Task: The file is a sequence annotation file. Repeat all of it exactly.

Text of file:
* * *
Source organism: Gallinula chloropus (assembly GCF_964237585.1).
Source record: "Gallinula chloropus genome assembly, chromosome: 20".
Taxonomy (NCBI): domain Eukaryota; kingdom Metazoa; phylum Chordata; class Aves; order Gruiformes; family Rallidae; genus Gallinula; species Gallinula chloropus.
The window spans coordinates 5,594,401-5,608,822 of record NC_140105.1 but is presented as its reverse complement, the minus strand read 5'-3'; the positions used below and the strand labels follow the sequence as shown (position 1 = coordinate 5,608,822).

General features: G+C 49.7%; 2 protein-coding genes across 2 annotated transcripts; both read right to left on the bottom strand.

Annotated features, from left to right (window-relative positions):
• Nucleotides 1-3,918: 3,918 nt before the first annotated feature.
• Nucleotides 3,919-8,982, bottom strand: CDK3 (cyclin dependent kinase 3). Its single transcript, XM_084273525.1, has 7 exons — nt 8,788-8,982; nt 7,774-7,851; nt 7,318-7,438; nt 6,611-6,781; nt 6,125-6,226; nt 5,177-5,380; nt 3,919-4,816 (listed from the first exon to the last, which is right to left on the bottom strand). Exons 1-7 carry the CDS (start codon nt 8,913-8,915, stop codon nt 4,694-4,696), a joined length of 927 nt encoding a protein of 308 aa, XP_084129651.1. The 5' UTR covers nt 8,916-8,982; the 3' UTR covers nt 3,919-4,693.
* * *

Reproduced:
Source organism: Gallinula chloropus (assembly GCF_964237585.1).
Source record: "Gallinula chloropus genome assembly, chromosome: 20".
Taxonomy (NCBI): domain Eukaryota; kingdom Metazoa; phylum Chordata; class Aves; order Gruiformes; family Rallidae; genus Gallinula; species Gallinula chloropus.
The window spans coordinates 5,594,401-5,608,822 of record NC_140105.1 but is presented as its reverse complement, the minus strand read 5'-3'; the positions used below and the strand labels follow the sequence as shown (position 1 = coordinate 5,608,822).

General features: G+C 49.7%; 2 protein-coding genes across 2 annotated transcripts; both read right to left on the bottom strand.

Annotated features, from left to right (window-relative positions):
• Nucleotides 1-3,918: 3,918 nt before the first annotated feature.
• Nucleotides 3,919-8,982, bottom strand: CDK3 (cyclin dependent kinase 3). Its single transcript, XM_084273525.1, has 7 exons — nt 8,788-8,982; nt 7,774-7,851; nt 7,318-7,438; nt 6,611-6,781; nt 6,125-6,226; nt 5,177-5,380; nt 3,919-4,816 (listed from the first exon to the last, which is right to left on the bottom strand). Exons 1-7 carry the CDS (start codon nt 8,913-8,915, stop codon nt 4,694-4,696), a joined length of 927 nt encoding a protein of 308 aa, XP_084129651.1. The 5' UTR covers nt 8,916-8,982; the 3' UTR covers nt 3,919-4,693.